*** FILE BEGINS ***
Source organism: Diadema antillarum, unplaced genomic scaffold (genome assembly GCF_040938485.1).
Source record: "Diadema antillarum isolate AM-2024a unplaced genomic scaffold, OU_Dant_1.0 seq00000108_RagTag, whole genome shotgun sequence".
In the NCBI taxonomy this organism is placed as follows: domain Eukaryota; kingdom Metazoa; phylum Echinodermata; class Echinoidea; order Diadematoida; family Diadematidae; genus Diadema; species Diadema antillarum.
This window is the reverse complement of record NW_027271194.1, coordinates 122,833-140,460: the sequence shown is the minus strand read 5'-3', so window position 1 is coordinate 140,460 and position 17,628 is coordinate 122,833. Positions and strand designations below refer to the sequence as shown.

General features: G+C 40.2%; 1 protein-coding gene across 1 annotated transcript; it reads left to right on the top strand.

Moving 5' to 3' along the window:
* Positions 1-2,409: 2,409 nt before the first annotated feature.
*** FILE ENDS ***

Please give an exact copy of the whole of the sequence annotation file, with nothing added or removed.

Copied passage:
Source organism: Diadema antillarum, unplaced genomic scaffold (genome assembly GCF_040938485.1).
Source record: "Diadema antillarum isolate AM-2024a unplaced genomic scaffold, OU_Dant_1.0 seq00000108_RagTag, whole genome shotgun sequence".
In the NCBI taxonomy this organism is placed as follows: domain Eukaryota; kingdom Metazoa; phylum Echinodermata; class Echinoidea; order Diadematoida; family Diadematidae; genus Diadema; species Diadema antillarum.
This window is the reverse complement of record NW_027271194.1, coordinates 122,833-140,460: the sequence shown is the minus strand read 5'-3', so window position 1 is coordinate 140,460 and position 17,628 is coordinate 122,833. Positions and strand designations below refer to the sequence as shown.

General features: G+C 40.2%; 1 protein-coding gene across 1 annotated transcript; it reads left to right on the top strand.

Moving 5' to 3' along the window:
* Positions 1-2,409: 2,409 nt before the first annotated feature.